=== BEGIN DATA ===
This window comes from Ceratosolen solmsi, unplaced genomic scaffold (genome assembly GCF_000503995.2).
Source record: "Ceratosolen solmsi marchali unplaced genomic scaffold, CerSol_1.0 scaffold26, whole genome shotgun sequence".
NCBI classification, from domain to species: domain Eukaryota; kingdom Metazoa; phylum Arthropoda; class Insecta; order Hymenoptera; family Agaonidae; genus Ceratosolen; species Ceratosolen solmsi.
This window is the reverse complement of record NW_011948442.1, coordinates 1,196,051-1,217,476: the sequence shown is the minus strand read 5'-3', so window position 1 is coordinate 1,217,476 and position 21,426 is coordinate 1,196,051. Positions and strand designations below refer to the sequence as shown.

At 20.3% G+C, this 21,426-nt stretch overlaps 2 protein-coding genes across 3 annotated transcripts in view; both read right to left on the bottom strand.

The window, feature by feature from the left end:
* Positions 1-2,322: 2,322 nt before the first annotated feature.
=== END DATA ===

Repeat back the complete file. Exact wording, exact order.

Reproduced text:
This window comes from Ceratosolen solmsi, unplaced genomic scaffold (genome assembly GCF_000503995.2).
Source record: "Ceratosolen solmsi marchali unplaced genomic scaffold, CerSol_1.0 scaffold26, whole genome shotgun sequence".
NCBI classification, from domain to species: domain Eukaryota; kingdom Metazoa; phylum Arthropoda; class Insecta; order Hymenoptera; family Agaonidae; genus Ceratosolen; species Ceratosolen solmsi.
This window is the reverse complement of record NW_011948442.1, coordinates 1,196,051-1,217,476: the sequence shown is the minus strand read 5'-3', so window position 1 is coordinate 1,217,476 and position 21,426 is coordinate 1,196,051. Positions and strand designations below refer to the sequence as shown.

At 20.3% G+C, this 21,426-nt stretch overlaps 2 protein-coding genes across 3 annotated transcripts in view; both read right to left on the bottom strand.

The window, feature by feature from the left end:
* Positions 1-2,322: 2,322 nt before the first annotated feature.